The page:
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Salmonella outbreak among attendees of two wedding parties, Riyadh, Saudi Arabia, July 2000.


On July 1st 2000, an outbreak of food poisoning occurred among attendees of two wedding parties at two "esterahas" south of Riyadh. The objectives of this study were to identify the cause(s) of this outbreak, to assess its extent, and to suggest recommendations for preventing occurrence of similar outbreaks in the future.


We attempted to interview all individuals who had attended either party and had eaten from the party foods, whether they had developed any symptoms of food poisoning or not. A list of food items served at both parties and their preparation techniques was collected.


Among attendees of party A, 205 had eaten party food, 134 of who became sick (Attack rate [AR] = 65.4 %). Of those sick participants, 113 (84.3 %) sought medical care and 15 (11.2 %) of them were hospitalized. Among attendees of party B, 36 had eaten party food, 26 of who became sick (AR = 72.2%), 20 (76.9%) of them had consulted a physician and only one (3.8 %) was hospitalized. Attendees of both parties had eaten the same food items at nearly the same time interval. The median incubation period for illness in both parties was 15 hours. Of all eight-food items served at both parties, mayonnaise salad was the only food item in common that was associated with the outbreak at both parties. Mayonnaise salad was prepared by an asymptomatic food-handler, after which it was kept for a median of five hours at room temperature before serving. Salmonella group B non-typhi was isolated from 48 patients, whereas salmonella of an unidentified serogroup was isolated from 10 patients. Two food-handlers had a positive rectal swab for salmonella group B.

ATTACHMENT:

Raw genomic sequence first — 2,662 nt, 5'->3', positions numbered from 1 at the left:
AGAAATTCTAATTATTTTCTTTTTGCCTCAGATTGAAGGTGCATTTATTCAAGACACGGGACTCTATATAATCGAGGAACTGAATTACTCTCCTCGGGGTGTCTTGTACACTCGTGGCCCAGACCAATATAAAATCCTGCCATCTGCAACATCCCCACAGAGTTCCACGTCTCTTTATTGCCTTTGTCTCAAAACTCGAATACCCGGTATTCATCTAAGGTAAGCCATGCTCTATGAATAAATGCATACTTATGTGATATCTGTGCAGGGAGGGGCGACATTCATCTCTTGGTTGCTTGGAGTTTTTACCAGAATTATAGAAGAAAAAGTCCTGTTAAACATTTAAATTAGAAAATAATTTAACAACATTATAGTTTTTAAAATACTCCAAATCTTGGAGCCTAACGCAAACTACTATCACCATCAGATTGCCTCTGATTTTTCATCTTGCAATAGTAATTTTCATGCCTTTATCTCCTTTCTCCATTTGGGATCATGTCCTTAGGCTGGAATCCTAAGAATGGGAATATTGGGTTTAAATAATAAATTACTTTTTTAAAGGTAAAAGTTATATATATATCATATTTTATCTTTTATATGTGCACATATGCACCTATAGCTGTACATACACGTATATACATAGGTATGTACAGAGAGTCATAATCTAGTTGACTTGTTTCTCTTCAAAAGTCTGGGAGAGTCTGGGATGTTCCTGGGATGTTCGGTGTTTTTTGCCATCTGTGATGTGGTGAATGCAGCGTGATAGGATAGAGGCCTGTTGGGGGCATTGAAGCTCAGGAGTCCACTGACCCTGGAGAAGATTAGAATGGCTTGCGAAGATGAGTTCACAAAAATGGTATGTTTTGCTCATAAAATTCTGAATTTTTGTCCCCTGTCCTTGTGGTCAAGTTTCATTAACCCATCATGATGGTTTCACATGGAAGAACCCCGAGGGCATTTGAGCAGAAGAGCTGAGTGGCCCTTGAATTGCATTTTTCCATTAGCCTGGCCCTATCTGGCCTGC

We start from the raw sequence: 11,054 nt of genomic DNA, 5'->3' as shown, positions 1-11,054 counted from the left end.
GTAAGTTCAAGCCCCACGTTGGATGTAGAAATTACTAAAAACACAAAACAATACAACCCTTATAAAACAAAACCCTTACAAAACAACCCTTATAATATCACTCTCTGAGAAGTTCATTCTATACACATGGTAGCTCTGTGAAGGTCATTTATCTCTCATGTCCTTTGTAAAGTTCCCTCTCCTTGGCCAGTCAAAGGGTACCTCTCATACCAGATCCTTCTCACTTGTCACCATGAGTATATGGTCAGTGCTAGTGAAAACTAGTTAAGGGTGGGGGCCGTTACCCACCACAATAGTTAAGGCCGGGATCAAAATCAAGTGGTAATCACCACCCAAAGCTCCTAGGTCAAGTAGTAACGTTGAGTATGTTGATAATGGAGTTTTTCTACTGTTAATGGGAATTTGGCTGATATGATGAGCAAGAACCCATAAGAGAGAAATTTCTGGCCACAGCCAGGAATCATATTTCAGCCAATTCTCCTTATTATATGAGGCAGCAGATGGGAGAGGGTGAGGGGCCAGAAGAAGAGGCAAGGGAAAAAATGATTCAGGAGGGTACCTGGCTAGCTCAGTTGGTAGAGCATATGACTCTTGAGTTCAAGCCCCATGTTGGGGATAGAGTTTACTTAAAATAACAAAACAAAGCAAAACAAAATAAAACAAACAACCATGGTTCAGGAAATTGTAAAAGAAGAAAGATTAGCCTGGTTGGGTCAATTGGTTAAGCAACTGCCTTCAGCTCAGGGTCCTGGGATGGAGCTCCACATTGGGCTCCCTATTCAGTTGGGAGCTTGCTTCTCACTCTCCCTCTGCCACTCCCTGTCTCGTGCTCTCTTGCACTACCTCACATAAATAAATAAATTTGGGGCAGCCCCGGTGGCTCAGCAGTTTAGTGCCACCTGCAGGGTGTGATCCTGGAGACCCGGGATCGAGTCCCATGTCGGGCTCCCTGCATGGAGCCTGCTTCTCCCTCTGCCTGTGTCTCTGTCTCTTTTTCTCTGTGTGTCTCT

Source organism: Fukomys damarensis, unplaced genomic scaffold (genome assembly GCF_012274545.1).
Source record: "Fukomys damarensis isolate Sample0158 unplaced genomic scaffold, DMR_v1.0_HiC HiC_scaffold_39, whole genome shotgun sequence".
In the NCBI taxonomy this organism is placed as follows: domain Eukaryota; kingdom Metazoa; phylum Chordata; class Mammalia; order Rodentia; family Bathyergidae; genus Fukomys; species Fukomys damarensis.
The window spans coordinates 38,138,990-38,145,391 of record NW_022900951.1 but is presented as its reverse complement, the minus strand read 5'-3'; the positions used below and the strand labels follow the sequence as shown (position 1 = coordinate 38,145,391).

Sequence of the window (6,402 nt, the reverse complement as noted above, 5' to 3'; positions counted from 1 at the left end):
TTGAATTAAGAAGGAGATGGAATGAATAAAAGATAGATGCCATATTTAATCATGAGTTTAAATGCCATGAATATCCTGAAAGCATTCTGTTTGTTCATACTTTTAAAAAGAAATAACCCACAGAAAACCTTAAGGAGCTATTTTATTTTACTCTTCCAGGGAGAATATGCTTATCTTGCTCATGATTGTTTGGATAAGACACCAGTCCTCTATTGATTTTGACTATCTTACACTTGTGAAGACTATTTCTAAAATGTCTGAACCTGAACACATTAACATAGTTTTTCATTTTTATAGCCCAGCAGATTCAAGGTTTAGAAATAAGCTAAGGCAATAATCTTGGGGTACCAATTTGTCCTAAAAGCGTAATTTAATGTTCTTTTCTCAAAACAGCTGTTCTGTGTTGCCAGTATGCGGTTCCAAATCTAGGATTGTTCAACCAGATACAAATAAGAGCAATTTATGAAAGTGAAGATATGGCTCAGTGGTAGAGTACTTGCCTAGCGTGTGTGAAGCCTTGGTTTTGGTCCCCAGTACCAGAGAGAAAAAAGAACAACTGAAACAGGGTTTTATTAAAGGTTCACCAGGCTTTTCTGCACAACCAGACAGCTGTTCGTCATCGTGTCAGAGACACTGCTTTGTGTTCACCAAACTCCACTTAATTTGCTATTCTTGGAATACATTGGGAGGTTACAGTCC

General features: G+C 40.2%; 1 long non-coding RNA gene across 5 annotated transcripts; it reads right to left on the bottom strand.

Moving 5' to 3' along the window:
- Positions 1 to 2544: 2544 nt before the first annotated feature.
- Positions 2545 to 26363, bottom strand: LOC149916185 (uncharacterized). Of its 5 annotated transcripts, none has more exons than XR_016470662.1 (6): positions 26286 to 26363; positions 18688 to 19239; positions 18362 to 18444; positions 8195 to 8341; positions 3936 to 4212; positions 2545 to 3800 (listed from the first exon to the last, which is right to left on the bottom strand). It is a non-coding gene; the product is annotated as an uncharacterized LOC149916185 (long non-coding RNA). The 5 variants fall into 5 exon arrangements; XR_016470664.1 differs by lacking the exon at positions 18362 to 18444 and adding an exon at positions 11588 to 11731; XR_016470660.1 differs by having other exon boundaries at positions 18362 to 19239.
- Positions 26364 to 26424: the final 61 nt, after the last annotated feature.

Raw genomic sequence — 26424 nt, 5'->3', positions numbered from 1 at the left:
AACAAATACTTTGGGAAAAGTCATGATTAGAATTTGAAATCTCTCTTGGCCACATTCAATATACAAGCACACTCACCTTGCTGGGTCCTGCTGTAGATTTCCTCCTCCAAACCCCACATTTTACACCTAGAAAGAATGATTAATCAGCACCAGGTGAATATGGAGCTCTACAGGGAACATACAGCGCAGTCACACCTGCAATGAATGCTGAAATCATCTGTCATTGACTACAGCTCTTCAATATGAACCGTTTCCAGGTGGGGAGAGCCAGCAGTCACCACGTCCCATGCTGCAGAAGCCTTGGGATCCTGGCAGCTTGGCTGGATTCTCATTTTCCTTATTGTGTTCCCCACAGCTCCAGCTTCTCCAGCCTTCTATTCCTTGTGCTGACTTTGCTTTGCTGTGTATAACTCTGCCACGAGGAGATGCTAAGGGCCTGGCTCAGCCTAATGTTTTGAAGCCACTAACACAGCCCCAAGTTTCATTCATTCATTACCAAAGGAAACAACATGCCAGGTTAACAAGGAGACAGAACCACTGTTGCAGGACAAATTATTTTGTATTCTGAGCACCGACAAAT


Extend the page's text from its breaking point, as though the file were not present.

Salad mayonnaise was the most likely vehicle of this outbreak. The potatoes added to the salad were probably contaminated during preparation by the asymptomatic food-handler, who is thought to be the source of the outbreak. Time-temperature abuse was the principal factor in producing this outbreak. Other food items associated with this outbreak at party A were most probably cross-contaminated during serving. Promotion of health education to food handlers was recommended, along with application of hazard analysis critical control point to routine inspection of restaurants. Salmonella-excreting food-handlers should not be allowed to handle food until their stool culture proves negative for at least 3 times.